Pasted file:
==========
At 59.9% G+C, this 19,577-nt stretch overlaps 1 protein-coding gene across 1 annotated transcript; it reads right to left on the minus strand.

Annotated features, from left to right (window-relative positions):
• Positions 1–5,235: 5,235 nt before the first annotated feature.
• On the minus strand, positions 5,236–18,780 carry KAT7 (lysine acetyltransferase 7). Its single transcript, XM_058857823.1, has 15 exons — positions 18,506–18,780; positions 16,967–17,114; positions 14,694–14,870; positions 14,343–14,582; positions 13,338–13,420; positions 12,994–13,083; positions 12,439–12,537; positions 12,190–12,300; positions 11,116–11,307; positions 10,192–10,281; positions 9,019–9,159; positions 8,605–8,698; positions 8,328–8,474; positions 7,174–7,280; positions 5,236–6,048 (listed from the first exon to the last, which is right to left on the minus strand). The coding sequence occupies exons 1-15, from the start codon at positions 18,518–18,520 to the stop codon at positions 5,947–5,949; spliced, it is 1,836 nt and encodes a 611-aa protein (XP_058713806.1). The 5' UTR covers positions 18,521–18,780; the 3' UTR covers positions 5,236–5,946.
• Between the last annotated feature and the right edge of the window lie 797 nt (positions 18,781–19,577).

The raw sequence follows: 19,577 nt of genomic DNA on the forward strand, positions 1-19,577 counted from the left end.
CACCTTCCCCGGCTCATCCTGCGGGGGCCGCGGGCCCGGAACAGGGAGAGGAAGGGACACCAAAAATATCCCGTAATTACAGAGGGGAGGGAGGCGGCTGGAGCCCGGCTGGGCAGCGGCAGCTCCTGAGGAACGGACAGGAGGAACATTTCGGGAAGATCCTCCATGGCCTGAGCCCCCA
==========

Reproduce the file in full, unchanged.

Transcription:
At 59.9% G+C, this 19,577-nt stretch overlaps 1 protein-coding gene across 1 annotated transcript; it reads right to left on the minus strand.

Annotated features, from left to right (window-relative positions):
• Positions 1–5,235: 5,235 nt before the first annotated feature.
• On the minus strand, positions 5,236–18,780 carry KAT7 (lysine acetyltransferase 7). Its single transcript, XM_058857823.1, has 15 exons — positions 18,506–18,780; positions 16,967–17,114; positions 14,694–14,870; positions 14,343–14,582; positions 13,338–13,420; positions 12,994–13,083; positions 12,439–12,537; positions 12,190–12,300; positions 11,116–11,307; positions 10,192–10,281; positions 9,019–9,159; positions 8,605–8,698; positions 8,328–8,474; positions 7,174–7,280; positions 5,236–6,048 (listed from the first exon to the last, which is right to left on the minus strand). The coding sequence occupies exons 1-15, from the start codon at positions 18,518–18,520 to the stop codon at positions 5,947–5,949; spliced, it is 1,836 nt and encodes a 611-aa protein (XP_058713806.1). The 5' UTR covers positions 18,521–18,780; the 3' UTR covers positions 5,236–5,946.
• Between the last annotated feature and the right edge of the window lie 797 nt (positions 18,781–19,577).

The raw sequence follows: 19,577 nt of genomic DNA on the forward strand, positions 1-19,577 counted from the left end.
CACCTTCCCCGGCTCATCCTGCGGGGGCCGCGGGCCCGGAACAGGGAGAGGAAGGGACACCAAAAATATCCCGTAATTACAGAGGGGAGGGAGGCGGCTGGAGCCCGGCTGGGCAGCGGCAGCTCCTGAGGAACGGACAGGAGGAACATTTCGGGAAGATCCTCCATGGCCTGAGCCCCCA